The iMEGA representative said that the Kentucky action is unusual and unprecedented, and went on to question the legal Internet betting taking place on the Kentucky-domiciled Twin Spires.com horseracing website. This raised questions of equity in a state where all forms of gambling had not been banned as was the case in Utah, and this again brought into play the commerce clause of the Constitution, which expressly prohibits states from engaging in commercial protectionism through discriminatory practices.
The time had come to dispel the false notion that the owners of the domains were renegades and criminals, he said, pointing out that the domain owner entities were companies that paid taxes, followed rules and were largely regulated by other jurisdictions. Some are publicly listed companies on leading stock exchanges in countries generally accepted as allies of the United States such as the United Kingdom, he said before concluding that the consequences of the Kentucky initiative could be far reaching and disastrous to commerce.
Presenting the Commonwealth of Kentucky argument in support of the action, Chicago lawyer Robert Foote reprised his contention that none of the opponents of the state in this matter had legal standing. None of the domain owners had presented themselves, instead relying on legal surrogates, he said, claiming that the reason for this was fear of cross examination on their revenues and the knowledge that offering online gambling to Kentucky residents was wrong.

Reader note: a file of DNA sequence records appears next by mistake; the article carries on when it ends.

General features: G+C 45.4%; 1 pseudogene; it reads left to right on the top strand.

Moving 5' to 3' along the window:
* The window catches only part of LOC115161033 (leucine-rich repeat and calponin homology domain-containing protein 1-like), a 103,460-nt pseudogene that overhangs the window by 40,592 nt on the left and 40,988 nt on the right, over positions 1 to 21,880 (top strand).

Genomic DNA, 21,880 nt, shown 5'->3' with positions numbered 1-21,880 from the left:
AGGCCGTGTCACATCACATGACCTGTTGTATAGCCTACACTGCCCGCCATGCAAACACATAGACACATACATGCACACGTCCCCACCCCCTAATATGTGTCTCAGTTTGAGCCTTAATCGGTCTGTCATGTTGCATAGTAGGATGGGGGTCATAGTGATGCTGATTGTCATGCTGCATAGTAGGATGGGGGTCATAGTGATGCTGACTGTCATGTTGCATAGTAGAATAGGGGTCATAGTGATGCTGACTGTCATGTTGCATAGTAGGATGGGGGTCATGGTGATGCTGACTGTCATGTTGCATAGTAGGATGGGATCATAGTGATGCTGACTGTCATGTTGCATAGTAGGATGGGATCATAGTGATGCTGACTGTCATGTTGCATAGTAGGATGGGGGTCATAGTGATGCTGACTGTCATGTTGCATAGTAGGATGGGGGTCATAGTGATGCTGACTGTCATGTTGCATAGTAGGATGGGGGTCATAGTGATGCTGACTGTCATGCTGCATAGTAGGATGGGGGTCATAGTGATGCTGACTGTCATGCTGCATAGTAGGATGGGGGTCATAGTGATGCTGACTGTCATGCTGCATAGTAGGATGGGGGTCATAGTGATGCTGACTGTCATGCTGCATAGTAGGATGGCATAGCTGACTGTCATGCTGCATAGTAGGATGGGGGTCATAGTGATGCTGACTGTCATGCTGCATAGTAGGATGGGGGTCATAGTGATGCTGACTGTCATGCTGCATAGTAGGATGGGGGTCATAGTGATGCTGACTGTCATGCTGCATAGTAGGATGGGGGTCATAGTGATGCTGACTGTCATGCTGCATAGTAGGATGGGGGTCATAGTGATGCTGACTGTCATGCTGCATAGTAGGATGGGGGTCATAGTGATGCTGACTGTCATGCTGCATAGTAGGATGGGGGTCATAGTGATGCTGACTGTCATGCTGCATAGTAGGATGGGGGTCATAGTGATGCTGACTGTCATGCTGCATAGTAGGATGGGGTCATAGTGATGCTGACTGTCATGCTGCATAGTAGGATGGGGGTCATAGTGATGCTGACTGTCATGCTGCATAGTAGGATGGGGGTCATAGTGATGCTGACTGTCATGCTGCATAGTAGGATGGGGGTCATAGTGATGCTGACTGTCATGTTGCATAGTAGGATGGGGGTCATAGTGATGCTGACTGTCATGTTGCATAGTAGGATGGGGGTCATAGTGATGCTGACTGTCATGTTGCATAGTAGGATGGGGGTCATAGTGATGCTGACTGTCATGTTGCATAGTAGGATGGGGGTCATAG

He drew the court's attention to the fact that not one domain owner was personally present, pointing out that one lawyer was representing an unidentified registrar, another was speaking for 7 domain owners, and iMEGA for 58 owners. Other legal representatives arguing their cases had declined to identify their clients.
Foote went on to inform the court that the registrar for one online poker site had been directed by the domain owner not to comply with the court's order for certificates to be lodged with the court pending the outcome of the case. This was in defiance of the court's order. In another case, a registrar had advised that they would lift their lock on certain frozen domain names due to a conviction that the state of Kentucky had no right to force a confiscation. Foote asked how registrars could be persuaded to cooperate.
The Commonwealth's representative pointed to precedents in domain actions, citing the California 9th Circuit Court ruling that a domain name is property that can be seized, and a court decision in the state of Washington involving the Bodog domains, ordered in default to be confiscated in an action with First Technology. Foot also drew attention to enforcement practice in cocaine prosecutions, where seizures are only announced after the fact – clearly an answer to the arguments that domain owners were denied notice of the state's intentions.
Kentucky's intention was to gain possession of the domains, thus forcing the owners into discussions leading to two goals – blocking Kentucky residents from their websites and paying a fine to the state, he said, emphasising that online gambling is clearly regarded as illegal by the US federal authorities.
His statement that Kentucky was not trying to regulate free speech triggered a question from Judge Wingate regarding prohibition of advertising, to which Foote responded by saying that online gambling companies used the .net alternative site subterfuge to advertise, and this would not be affected by the confiscation of the .com domains.
By lunchtime the arguments had been heard and Judge Wingate advised that he would need a further 7 days to consider his judgement.